Source: Players' return hinges on test
The 13 Iowa football players who were hospitalized last week with a muscle disorder will not be allowed to return to workouts until blood tests show they have recovered adequately to resume training, a family source said.
The players were hospitalized a week ago with rhabdomyolysis, a stress-induced syndrome that can damage cells and cause kidney problems. The muscle disorder developed following a series of grueling offseason workouts.
The players will be treated as outpatients and will be asked to provide blood work every two to three days, the source said. The tests are designed to monitor how the players' kidneys are filtering muscle breakdown material and are recovering from damage caused by stressors.
All 13 players previously tested in ranges that were well outside of normal, the source said.
The players' families have met with Iowa coach Kirk Ferentz and athletic director Gary Barta, the source said. Among the questions asked at the meetings were for how long the intense workouts had been planned; whether players' access to water was restricted; and if players who missed a team-provided meal were told to run.
At least two of the players who were hospitalized had received workout awards from the team's strength staff in the past.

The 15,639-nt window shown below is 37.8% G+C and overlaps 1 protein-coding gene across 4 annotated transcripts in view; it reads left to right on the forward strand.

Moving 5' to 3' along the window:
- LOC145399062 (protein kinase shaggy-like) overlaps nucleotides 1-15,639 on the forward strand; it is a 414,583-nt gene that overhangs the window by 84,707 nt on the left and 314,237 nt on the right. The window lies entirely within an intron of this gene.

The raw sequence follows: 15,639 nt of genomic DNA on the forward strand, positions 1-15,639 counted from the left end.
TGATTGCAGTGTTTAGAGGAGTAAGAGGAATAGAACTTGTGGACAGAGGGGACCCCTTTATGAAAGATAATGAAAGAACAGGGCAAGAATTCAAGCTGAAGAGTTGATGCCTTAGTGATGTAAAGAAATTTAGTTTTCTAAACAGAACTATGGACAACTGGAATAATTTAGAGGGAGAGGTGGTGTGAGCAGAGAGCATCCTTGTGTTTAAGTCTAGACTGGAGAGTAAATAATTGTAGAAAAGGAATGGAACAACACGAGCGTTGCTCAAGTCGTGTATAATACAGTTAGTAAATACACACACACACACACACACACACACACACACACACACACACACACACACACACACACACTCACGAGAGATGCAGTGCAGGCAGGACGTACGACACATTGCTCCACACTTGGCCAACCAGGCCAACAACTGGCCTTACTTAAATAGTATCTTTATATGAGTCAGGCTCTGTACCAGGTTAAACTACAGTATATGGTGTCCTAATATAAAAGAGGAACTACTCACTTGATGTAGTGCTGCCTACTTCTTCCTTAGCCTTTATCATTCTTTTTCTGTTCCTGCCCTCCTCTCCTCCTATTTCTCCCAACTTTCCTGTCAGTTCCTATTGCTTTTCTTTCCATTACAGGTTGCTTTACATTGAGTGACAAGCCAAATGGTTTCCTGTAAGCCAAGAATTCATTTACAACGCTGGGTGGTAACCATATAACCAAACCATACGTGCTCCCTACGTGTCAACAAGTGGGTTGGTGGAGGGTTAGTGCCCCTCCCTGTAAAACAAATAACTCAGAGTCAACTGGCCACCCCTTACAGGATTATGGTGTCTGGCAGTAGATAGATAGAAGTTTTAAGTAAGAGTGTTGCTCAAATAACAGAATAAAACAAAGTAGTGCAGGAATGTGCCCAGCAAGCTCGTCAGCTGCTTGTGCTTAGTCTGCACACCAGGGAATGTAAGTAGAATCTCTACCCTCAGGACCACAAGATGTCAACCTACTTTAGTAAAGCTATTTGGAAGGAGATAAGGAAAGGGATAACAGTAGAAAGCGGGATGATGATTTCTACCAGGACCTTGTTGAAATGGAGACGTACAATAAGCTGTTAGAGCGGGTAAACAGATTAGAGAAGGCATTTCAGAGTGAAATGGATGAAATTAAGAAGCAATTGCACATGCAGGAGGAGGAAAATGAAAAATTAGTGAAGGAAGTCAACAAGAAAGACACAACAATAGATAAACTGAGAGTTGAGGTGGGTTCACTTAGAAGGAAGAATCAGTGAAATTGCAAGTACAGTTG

Among the Iowa players hospitalized was first-team All Big Ten defensive back Shaun Prater, according to a person close to the player.
Prater passed on the NFL draft to return for a senior season after posting 68 tackles and four interceptions. Tests on Prater's kidneys have provided results to close to normal, said the source, but he's been told he'll miss at least a month of workouts.
"Our focus is bringing our student-athletes back to health, and finding out what happened, through a thorough root cause analysis, to ensure it doesn't happen again," Iowa said in a statement Monday.
"Getting all 13 student-athletes healthy and out of the hospital has been priority number one all along, so I'm very happy that they all are now back home and resuming their lives," Ferentz said in a school-issued statement on Sunday.
Several of the players' families have been contacted by attorneys interested in filing negligence suits, the source said.
Joe Schad is a college football reporter for ESPN. Information from The Associated Press was used in this report.